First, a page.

When communism was established in Eastern Europe after World War II, the new regimes universally claimed that they fought for gender equality. What that actually came to mean, especially with regard to intimacy and specific sexual practices, from self-presentation to relationships, is a much more complicated story that has not been substantially researched. What is possible and starting to happen is a ripple effect of the metoo campaign, which is enabling us to start patching together a more nuanced image of how women under communism experienced sexuality in public and private, as subjects and more often objects of male-dominated heteronormative discourses and policies.
When Americans think of Communism in Eastern Europe, they imagine travel restrictions, bleak landscapes of gray concrete, miserable men and women languishing in long lines to shop in empty markets and security services snooping on the private lives of citizens. While much of this was true, our collective stereotype of Communist life does not tell the whole story. Some might remember that Eastern bloc women enjoyed many rights and privileges unknown in liberal democracies at the time, including major state investments in their education and training, their full incorporation into the labor force, generous maternity leave allowances and guaranteed free child care.
Less regulated economies, she finds, place a disproportionate burden on women. Women subsidise lower taxes through their unpaid labour at home. Cuts to the social safety net mean more women have to care for children, the elderly and the sick, forcing them into economic dependence.
Marx had little to say directly about the system of gender domination prevalent in his own time, and he was not publicly associated with the contemporary movement for the emancipation of women—contrast his silence with the writings of John Stuart Mill, for example Mill . However, the critique displays little insight into the ways that gender relations and the social institutions of the family affect the life situations of women, and it fails to identify the structural ways in which women were denied access to political positions, economic opportunity, or basic components of health assurance. Frederick Engels devoted more extensive attention to issues surrounding sex, gender, and the family in his anthropological book, The Origins of the Family, Private Property and the State Engels . Based largely on the work of the early ethnographer Lewis Henry Morgan Morgan Engels argues that there is great historical variety in the sexual and reproductive practices of primates and human groups.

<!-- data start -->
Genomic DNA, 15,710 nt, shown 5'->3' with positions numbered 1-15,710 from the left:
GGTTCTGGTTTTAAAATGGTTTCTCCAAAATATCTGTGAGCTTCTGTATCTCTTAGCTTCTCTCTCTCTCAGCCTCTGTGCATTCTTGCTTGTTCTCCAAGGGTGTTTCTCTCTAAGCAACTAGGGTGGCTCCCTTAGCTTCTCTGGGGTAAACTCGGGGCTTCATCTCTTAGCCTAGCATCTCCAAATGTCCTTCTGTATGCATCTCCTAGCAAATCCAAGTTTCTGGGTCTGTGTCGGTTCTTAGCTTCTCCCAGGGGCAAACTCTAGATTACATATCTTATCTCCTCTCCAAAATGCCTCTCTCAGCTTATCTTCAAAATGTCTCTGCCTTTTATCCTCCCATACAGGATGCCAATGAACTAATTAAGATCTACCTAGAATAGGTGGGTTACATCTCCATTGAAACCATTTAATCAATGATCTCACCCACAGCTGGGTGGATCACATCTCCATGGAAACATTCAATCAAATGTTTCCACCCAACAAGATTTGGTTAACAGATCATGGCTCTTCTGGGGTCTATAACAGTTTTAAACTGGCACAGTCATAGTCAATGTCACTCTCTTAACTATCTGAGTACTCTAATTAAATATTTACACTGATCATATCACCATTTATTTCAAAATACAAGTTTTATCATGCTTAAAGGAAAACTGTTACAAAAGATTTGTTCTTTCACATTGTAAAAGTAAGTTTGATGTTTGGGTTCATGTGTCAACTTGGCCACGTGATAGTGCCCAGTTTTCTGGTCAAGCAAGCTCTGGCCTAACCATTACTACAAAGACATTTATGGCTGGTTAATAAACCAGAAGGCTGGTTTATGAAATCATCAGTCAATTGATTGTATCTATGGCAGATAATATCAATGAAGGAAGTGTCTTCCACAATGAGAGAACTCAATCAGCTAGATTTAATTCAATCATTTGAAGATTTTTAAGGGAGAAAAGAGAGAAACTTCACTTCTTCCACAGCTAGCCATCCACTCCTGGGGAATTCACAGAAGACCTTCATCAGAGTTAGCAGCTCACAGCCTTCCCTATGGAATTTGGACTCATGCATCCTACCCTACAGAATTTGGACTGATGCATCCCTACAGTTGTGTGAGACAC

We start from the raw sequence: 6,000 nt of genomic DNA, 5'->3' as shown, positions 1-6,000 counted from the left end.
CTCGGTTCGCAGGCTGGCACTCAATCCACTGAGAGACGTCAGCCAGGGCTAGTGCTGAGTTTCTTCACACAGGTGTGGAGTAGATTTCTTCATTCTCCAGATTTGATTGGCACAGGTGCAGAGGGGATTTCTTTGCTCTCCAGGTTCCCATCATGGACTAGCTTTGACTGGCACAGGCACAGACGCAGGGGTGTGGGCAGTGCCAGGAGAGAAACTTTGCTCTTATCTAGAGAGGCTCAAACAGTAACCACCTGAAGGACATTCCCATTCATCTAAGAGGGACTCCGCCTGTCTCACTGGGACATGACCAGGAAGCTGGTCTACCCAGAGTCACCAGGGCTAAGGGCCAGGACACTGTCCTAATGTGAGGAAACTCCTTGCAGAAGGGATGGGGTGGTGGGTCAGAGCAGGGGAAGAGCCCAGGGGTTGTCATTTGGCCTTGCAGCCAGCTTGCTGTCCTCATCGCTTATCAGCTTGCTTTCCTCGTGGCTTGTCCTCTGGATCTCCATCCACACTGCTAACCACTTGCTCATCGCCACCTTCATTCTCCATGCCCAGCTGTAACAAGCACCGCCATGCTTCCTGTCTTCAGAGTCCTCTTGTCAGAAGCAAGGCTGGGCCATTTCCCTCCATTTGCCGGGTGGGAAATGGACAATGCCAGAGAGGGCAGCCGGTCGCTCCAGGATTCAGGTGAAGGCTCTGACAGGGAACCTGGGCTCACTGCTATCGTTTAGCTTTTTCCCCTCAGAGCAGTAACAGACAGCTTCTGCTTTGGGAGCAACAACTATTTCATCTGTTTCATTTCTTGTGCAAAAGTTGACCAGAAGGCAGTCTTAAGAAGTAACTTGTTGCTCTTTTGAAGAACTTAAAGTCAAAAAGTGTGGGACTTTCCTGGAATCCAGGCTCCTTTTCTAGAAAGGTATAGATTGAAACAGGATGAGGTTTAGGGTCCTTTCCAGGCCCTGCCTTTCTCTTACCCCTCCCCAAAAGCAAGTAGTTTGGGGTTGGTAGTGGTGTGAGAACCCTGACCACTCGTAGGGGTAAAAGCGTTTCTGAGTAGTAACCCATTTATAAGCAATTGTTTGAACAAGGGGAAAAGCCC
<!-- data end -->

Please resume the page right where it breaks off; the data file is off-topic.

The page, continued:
E-mail Rod. Ross Douthat has a great meditation up about the nature of the Sexual Revolution. He begins by linking to Jonathan V.
Top definition. The Communist unknown. A sex position created by Cosmonauts during the rather enthusiastic early years of the Soviet Union's space program.
LGBT rights under communism have evolved radically throughout history. Communist leaders and intellectuals took many different positions on LGBT-rights issues. Karl Marx and Friedrich Engels said very little on the subject in their published works.
The exhibition is a bold attempt to introduce this topic to the public for the first time in Hungary. The ideological foundations of the questions of sexuality for the communist system were laid down by one of Freud's pupils, the Soviet professor Aron Zalkind. In his book The question of sexuality in Soviet society published in Leningrad in Zalkind says, 'Sexuality is only permissible in a form which promotes feelings of collectivism, class awareness, productive, creative and marital activity and the wish for cognition'. According to Zalkin's doctrines, one could only have sexual intercourse with a suitable partner and preferably not frequently so that one could concentrate one's creative energies on class struggle and the building of communism.
The publication of Kristen R. Much less attention has been paid to the scholarly aspects of her publication — authored by a tenured academic, it refers to evidence, comparisons of quantitative data, and analytical interpretations of historically important phenomena. Needless to say, the op-ed is not a scientific genre — and is usually subject to a strict word limit.
Shamanic communism is the theory and practice of disalienation conjured up by ultra-left sex witches who organise themselves into affinity groups that are known collectively as the International Communist Coven ICC. Communist sex witches believe that the revolutionary overthrow of capitalism will entail not just the return at a higher level of the anti-economic forms of social organisation that characterised primitive communism, but also the modes of consciousness found in such societies, that is shamanic consciousness. The ongoing occult revival, particularly in its Wiccan and neo-Tantric forms, are indicative of the need to rediscover not just the disalienated social relationships found in classless societies but also the ways of comprehending the world that accompanied them.